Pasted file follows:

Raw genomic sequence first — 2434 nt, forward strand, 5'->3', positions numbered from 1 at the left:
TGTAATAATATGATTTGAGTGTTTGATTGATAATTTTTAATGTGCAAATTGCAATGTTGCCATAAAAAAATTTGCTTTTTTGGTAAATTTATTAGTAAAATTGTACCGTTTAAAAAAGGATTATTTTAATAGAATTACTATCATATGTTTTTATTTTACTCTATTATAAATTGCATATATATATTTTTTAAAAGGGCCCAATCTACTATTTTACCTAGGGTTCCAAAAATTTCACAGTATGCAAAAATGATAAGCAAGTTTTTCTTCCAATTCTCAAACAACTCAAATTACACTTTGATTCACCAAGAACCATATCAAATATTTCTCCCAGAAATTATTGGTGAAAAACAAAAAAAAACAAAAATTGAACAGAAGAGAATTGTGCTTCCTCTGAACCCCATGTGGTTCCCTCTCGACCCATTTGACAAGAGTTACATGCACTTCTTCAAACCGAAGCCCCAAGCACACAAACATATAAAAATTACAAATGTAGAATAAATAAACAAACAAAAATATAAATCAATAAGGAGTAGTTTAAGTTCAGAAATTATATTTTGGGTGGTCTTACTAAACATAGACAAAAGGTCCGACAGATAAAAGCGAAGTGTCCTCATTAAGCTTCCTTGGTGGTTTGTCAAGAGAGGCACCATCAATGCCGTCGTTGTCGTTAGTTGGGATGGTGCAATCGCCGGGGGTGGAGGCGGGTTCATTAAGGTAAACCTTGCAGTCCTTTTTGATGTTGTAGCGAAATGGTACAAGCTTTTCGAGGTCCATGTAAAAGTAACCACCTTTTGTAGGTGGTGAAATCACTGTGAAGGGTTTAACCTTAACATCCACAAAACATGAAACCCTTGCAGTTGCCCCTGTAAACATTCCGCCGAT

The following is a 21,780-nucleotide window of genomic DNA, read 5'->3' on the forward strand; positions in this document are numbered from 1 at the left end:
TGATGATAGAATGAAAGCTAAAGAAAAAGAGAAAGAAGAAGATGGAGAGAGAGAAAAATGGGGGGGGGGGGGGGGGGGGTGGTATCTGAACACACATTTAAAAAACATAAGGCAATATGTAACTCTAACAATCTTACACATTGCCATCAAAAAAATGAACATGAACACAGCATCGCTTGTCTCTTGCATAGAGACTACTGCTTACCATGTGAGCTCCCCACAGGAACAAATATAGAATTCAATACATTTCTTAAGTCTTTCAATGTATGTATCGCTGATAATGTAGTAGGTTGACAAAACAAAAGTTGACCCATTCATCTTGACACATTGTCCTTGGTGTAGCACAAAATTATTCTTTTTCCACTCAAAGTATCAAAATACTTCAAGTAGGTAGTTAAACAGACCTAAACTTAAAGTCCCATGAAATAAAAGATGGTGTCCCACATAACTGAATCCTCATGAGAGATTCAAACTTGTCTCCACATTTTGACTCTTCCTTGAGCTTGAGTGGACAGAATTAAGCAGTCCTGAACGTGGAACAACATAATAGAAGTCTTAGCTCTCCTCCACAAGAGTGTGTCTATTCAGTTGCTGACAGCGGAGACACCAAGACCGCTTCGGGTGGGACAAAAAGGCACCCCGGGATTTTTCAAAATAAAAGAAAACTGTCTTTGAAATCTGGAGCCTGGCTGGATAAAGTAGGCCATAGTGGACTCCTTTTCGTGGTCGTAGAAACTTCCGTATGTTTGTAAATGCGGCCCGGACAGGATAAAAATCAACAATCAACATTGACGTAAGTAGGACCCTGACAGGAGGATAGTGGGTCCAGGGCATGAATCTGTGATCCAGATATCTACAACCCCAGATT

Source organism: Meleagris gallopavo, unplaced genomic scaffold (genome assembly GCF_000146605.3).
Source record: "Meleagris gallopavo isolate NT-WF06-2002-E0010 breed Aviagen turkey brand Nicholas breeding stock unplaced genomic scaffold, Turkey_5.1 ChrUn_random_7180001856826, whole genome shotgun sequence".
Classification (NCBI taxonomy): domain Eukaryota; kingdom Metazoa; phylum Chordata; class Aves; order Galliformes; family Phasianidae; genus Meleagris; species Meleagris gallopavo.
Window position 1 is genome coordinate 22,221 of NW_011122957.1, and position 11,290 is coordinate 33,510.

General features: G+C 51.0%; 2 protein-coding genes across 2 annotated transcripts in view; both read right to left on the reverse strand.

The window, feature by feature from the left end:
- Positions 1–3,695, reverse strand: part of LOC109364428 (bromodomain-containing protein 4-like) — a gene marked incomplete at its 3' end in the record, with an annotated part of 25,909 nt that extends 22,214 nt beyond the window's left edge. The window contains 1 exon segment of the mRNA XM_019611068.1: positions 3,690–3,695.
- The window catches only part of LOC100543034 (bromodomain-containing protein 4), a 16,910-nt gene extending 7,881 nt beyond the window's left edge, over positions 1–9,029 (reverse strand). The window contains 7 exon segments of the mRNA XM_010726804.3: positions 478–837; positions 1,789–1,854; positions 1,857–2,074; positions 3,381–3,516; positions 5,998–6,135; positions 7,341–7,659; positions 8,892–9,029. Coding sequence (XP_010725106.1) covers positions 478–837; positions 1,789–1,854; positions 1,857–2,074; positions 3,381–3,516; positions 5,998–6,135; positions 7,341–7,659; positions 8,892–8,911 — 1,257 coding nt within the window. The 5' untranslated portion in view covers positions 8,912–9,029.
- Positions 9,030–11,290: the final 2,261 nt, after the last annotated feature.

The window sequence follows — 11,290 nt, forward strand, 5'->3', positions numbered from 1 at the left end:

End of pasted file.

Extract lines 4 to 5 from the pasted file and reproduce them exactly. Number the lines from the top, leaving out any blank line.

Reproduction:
TGATGATAGAATGAAAGCTAAAGAAAAAGAGAAAGAAGAAGATGGAGAGAGAGAAAAATGGGGGGGGGGGGGGGGGGGGTGGTATCTGAACACACATTTAAAAAACATAAGGCAATATGTAACTCTAACAATCTTACACATTGCCATCAAAAAAATGAACATGAACACAGCATCGCTTGTCTCTTGCATAGAGACTACTGCTTACCATGTGAGCTCCCCACAGGAACAAATATAGAATTCAATACATTTCTTAAGTCTTTCAATGTATGTATCGCTGATAATGTAGTAGGTTGACAAAACAAAAGTTGACCCATTCATCTTGACACATTGTCCTTGGTGTAGCACAAAATTATTCTTTTTCCACTCAAAGTATCAAAATACTTCAAGTAGGTAGTTAAACAGACCTAAACTTAAAGTCCCATGAAATAAAAGATGGTGTCCCACATAACTGAATCCTCATGAGAGATTCAAACTTGTCTCCACATTTTGACTCTTCCTTGAGCTTGAGTGGACAGAATTAAGCAGTCCTGAACGTGGAACAACATAATAGAAGTCTTAGCTCTCCTCCACAAGAGTGTGTCTATTCAGTTGCTGACAGCGGAGACACCAAGACCGCTTCGGGTGGGACAAAAAGGCACCCCGGGATTTTTCAAAATAAAAGAAAACTGTCTTTGAAATCTGGAGCCTGGCTGGATAAAGTAGGCCATAGTGGACTCCTTTTCGTGGTCGTAGAAACTTCCGTATGTTTGTAAATGCGGCCCGGACAGGATAAAAATCAACAATCAACATTGACGTAAGTAGGACCCTGACAGGAGGATAGTGGGTCCAGGGCATGAATCTGTGATCCAGATATCTACAACCCCAGATT

Source organism: Meleagris gallopavo, unplaced genomic scaffold (genome assembly GCF_000146605.3).